Made in California, Italy

Maico Campilongo explains how he supplies his restaurant in Palo Alto with excellent Italian-American products

09-02-2016
Maico Campilongo, right, with Apulian chef Krystia

Maico Campilongo, right, with Apulian chef Krystian D'Angelo. Together with Maico’s brother Franco, they are the ones behind the success story of restaurant-pizzeria Terún in Palo Alto, California

What can you do if you have an Italian restaurant in Palo Alto, California, and some foods such as salami from Calabria can’t be imported from Italy, for some obscure reasons? Or what can you do if you want a locally produced mozzarella in the States? Let’s start from an article from 2006 on the Los Angeles Times. It basically said: you probably have never heard of Vito Girardi, but perhaps you’ve swooned in front of his cheese. He’s the man who introduced burrata to America.

Vito Girardi with his Gioia Cheese introduced burrata to the American clients

Vito Girardi with his Gioia Cheese introduced burrata to the American clients

Today, therefore, we present an anecdote. It’s a common story of Italians living in the US. We’re in the Silicon Valley, in Palo Alto. We find three different yet connected people and companies. The first is Chefs' Warehouse, a firm selling food for restaurants. The second is called Gilberto Frosoni: he’s a trade consultant and works for Chefs' Warehouse. He’s Italian and soon to retire. The third is Terún, a restaurant-pizzeria in Palo Alto. I own it together with my brother Franco.

The triptych works marvellously: Chefs' Warehouse wants to sell all available products; Gilberto has every advantage in selling Chefs' Warehouse’s excellent products; restaurant-pizzeria Terun wants the best and would like everything it offers to be made in Italy. Sometimes, however, this really isn’t possible.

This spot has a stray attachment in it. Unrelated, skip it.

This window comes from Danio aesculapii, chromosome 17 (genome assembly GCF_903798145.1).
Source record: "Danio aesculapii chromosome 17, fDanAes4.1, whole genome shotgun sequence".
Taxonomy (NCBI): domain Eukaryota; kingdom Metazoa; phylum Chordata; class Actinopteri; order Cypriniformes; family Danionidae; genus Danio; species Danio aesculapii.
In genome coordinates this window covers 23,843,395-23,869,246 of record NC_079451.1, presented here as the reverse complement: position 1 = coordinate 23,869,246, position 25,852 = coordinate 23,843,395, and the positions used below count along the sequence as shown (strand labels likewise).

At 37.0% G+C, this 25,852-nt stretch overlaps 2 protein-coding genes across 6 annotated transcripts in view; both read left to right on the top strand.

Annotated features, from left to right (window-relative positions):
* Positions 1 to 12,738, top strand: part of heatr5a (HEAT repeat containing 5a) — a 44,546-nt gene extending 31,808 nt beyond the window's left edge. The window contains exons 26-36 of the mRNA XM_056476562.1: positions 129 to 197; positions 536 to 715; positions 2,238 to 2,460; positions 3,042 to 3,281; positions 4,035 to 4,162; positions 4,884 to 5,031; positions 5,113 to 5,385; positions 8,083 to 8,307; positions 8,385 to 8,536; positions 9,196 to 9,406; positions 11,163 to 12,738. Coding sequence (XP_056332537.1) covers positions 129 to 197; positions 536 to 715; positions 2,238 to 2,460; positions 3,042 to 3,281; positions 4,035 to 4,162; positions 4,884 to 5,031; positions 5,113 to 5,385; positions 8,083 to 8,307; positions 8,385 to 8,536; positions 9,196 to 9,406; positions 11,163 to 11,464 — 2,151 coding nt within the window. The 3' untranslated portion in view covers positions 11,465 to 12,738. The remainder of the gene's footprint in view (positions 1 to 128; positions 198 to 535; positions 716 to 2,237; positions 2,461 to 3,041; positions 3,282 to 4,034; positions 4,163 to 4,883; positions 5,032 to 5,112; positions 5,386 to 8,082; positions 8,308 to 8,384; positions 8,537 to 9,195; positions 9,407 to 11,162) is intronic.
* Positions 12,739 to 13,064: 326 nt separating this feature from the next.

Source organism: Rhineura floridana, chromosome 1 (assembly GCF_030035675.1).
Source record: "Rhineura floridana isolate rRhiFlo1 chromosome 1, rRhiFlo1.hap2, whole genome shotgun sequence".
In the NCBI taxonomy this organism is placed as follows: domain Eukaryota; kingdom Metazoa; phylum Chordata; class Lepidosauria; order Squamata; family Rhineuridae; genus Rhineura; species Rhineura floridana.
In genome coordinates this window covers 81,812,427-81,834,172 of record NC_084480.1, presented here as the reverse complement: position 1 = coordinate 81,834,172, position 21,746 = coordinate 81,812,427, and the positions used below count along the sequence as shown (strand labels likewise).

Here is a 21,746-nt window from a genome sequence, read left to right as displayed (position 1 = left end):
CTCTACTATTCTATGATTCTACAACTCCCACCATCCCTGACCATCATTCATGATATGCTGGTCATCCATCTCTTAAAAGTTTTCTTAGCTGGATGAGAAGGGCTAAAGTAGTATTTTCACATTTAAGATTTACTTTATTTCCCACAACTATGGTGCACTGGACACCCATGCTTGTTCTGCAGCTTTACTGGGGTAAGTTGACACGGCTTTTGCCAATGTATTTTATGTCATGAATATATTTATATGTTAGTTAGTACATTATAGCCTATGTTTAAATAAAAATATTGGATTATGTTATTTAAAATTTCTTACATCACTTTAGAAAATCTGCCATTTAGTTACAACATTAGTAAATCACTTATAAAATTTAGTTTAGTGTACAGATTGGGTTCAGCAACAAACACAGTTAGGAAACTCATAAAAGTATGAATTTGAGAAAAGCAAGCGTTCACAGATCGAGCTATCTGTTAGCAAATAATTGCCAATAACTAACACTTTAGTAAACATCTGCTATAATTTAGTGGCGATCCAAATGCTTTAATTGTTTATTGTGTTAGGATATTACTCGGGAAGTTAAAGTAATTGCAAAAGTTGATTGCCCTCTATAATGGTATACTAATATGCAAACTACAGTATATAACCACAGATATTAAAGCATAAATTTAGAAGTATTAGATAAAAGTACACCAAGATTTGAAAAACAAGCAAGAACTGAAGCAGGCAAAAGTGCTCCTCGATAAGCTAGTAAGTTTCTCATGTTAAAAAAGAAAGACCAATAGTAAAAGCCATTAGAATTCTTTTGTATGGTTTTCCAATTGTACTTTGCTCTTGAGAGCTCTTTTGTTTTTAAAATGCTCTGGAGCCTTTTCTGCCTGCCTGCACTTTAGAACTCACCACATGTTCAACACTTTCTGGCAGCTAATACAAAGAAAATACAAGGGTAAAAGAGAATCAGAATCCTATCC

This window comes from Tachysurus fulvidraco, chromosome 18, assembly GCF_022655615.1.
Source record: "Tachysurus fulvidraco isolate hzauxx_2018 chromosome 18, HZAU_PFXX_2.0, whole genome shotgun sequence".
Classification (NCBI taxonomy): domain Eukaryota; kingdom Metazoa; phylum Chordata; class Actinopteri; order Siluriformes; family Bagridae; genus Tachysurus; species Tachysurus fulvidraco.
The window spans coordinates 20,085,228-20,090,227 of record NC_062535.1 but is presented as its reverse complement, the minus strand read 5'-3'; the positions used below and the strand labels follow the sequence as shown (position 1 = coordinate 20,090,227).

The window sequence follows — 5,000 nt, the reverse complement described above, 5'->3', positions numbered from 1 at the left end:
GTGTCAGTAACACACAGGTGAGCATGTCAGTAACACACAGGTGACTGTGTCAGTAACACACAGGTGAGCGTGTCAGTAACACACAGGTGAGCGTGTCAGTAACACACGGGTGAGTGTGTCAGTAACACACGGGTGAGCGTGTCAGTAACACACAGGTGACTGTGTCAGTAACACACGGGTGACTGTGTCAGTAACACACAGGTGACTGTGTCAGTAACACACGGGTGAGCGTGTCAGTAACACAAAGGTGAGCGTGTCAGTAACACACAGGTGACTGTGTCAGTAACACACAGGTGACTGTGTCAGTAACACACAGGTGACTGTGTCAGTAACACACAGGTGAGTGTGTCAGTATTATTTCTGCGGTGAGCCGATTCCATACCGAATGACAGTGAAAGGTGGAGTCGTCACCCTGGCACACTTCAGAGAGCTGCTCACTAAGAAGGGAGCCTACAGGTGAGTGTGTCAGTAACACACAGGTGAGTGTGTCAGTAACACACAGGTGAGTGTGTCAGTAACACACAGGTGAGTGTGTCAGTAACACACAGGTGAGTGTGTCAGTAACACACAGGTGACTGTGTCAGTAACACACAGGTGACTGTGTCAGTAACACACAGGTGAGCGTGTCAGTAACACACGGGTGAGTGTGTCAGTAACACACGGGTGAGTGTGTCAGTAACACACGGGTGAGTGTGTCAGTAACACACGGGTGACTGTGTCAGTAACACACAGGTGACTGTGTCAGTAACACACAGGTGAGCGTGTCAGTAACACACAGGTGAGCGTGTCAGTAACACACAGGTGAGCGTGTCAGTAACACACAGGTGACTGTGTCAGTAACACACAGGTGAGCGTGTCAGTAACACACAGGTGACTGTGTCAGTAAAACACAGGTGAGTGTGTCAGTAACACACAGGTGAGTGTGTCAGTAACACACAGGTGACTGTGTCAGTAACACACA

The Campilongo brothers with their parents in front of their restaurant in California

The Campilongo brothers with their parents in front of their restaurant in California

Today’s subject, therefore, is: how can you sell 'nduja from Calabria (please excuse my insisting on Calabria, but that’s where we Campilongo come from) in the US? How can you deal with the sometimes unacceptable time required for transport and serve a good buffalo milk mozzarella or a fiordilatte as fragrant as in Italy, despite being in California, thousands and thousands of kilometres away? There are things that cannot be imported to the US: yet they are an essential component of an Italian restaurant’s cooking!

The best solution is not to be satisfied with mediocre products. There’s a different way out: find someone who can make those products here, but well. For instance, there’s Gioia Cheese Company near Los Angeles, which has been producing fiordilatte mozzarella and burrata as fragrant as the Italian ones since 1994. It belongs to the Girardi family, originally from Bari, with a very long history in the business. Or we can move to Wisconsin, where they make an excellent ricotta. The company’s name: Grande Cheese.

The headquarters of Grande Cheese Company in Wisconsin

The headquarters of Grande Cheese Company in Wisconsin

In 2012 I happened to be with Kristyan D’Angelo not far from Los Angeles, in the local branch of the Avpn (Associazione Verace Pizza Napoletana). We were participating in an intensive three-day course that allowed us to receive the Avpn certificate for our Terún. I remember those three intense days: we repeated the protocols endless times, so as to be able to pull a perfect Neapolitan pizza out of the oven. We used locally produced ricotta and fiordilatte. That fiordilatte mozzarella got stuck in my mind: it is still the best I’ve ever had overseas. I made it myself, with my own hands.

So now, what I’m asking is, is this the possible answer? You tell me.


Sections

Dal Mondo

Reviews, recommendations and trends from the four corners of the planet, signed by all the authors of Identità Golose